So I recommend saving your three months’ worth of expenses and making an additional loan repayment. Then if misfortune strikes you can redraw that amount. Don’t see the available redraw and be tempted to use it for a holiday!

If you don’t have any personal debt then a high interest online savings account is a great spot. Have a separate account for emergencies than for your other savings (such as holidays).

Whilst shares and many managed funds are liquid the economic situation that may lead to your retrenchment may also be a time when you don’t want to be selling investments. So I suggest you don’t invest you emergency savings.

Professional development minimises the likelihood

You can minimise the risk of retrenchment by ensuring you are very employable.

You can do your best to ensure you are so valuable to your employer that you are one of the last to be let go.

But if your company or project closes then retrenchment may be unavoidable. In that case you want to be one of the first people snapped up by other employers.

Professional and personal development is essential in today’s world to ensure you continue to be very valuable to your employer and your industry. Is it time to brush up on your expertise or even expand it? Maybe your networking and relationship building could be polished? Those networks could help you get your next job.

Professional development also makes sense for wealth creation. It should help you increase your actively earned income, which you can then spread between increasing your lifestyle and your investment.

Don’t max yourself out

You can also minimise the consequence of losing your job by not maxing yourself out in the first place. Stress test your major lifestyle and investment decisions before committing to implement them.

For example: don’t borrow the maximum amount the banks will give you. Leave yourself a buffer both in interest rate increases and other costs.

Need help saving?

If you need help saving up for emergencies like this then talk to me about cash flow coaching.

50 entrepreneurial ideas

Thought leader Seth Godin has written some terrific stuff recently about having ideas, bringing them to fruition and making money from them.

One of Seth Godin’s colleagues on The Domino Project has just published a nifty free e-book collating 50 anecdotes of people who’ve had an idea and are now turning it in a business.

If you dream up lots of ideas but are nervous of the risk of trying them out then I recommend you read the anecdotes.

Read more and download “SXSW Pokes” here.

 

 

Best place to start a business in 2011

Do you dream of self-employment? Are you contemplating starting your own business next year?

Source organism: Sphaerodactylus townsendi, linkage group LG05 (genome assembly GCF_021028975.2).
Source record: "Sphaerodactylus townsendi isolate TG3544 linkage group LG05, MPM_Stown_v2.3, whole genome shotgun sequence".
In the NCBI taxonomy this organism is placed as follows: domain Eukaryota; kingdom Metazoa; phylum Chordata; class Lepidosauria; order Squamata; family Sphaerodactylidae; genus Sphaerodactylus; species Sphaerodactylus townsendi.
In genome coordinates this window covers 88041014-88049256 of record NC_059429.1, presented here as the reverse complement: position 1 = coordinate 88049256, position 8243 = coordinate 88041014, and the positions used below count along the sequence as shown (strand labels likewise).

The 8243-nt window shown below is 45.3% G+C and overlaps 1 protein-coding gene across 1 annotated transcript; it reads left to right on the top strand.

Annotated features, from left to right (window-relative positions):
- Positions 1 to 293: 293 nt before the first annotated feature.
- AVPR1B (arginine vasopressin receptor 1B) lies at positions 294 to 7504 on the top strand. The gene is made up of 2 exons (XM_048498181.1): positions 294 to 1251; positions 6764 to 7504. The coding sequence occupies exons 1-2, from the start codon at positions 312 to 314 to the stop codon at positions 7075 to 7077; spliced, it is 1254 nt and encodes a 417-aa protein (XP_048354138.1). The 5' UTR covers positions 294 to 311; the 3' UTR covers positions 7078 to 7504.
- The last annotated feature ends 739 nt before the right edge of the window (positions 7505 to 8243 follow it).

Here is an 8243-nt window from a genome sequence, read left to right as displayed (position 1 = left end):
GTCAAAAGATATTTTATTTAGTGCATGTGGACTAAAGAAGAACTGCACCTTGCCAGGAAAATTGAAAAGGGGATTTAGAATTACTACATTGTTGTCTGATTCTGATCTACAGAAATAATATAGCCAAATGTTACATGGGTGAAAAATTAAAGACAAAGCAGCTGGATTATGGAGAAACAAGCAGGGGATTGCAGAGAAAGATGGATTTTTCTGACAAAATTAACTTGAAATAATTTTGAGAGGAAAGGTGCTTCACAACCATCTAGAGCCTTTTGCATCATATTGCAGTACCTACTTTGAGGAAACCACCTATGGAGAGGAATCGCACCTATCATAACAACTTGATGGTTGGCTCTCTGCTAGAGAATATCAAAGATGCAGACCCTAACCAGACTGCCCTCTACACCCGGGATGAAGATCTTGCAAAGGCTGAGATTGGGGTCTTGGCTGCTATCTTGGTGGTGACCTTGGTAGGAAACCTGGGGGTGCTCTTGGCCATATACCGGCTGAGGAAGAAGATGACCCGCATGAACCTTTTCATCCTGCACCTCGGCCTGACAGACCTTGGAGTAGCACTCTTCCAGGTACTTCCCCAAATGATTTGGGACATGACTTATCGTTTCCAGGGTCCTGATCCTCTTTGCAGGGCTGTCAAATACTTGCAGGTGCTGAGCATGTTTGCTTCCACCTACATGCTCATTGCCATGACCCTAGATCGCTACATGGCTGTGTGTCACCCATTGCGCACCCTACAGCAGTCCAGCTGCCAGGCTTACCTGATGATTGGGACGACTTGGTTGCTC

If so check out this report from industry researchers IBISWorld Australia for their predictions of the best and worst industries for start-up businesses in 2011.

…the news is positive for trades and professional services, [but] the picture is not quite as optimistic for service oriented businesses.

Raise kids to be entrepreneurs

The wealthiest people in the world are entrepreneurs – not passive investors in residential property (the backyard BBQ favourite.)

In my experience of working with people many want to start their own business. But their traditional education and employee experience often has not given them the toolkit to succeed.

In the video below Cameron Herold argues that we need to be teaching kids how to be entrepreneurs. Herold has been an entrepreneur since childhood and for the past 20 years has been coaching other entrepreneurs.

The presentation was recorded at TEDxEdmonton in March 2010. TED is an organisation devoted to “Ideas Worth Spreading” and includes many wonderful presentations of ideas that inspire you to learn more and take action.

In his presentation to TEDxEdmonton Herold shares some of the lessons he learned from his childhood jobs and business ventures that are important entrepreneurial skills. He also summarises some key entrepreneurial traits to teach our kids. Both will spark ideas in you that you can being to implement at home with your children of any age.

One idea that may challenge you is Herold’s attitude to paying children an allowance, or pocket money as we say in Australia. Watch below and find out his suggested alternative.

Manage your business brand on Facebook

If you’re already in business you know the importance of building and managing your brand. And you’ve probably heard of Facebook and Twitter. But have you started to harness the power of these communities to interact with your customers, both current and prospective? You may be thinking that since you already have a website for your business you don’t need a Facebook page. Well in this article you’ll discover why it may be handy to have both plus get access to a free guide to setting up your Facebook business page.

If you’re pursuing business or self-employment as a money making strategy you know the importance of building and managing your brand. And you’ve probably heard of Facebook and Twitter. But have you started to harness the power of these communities to interact with your customers, both current and prospective?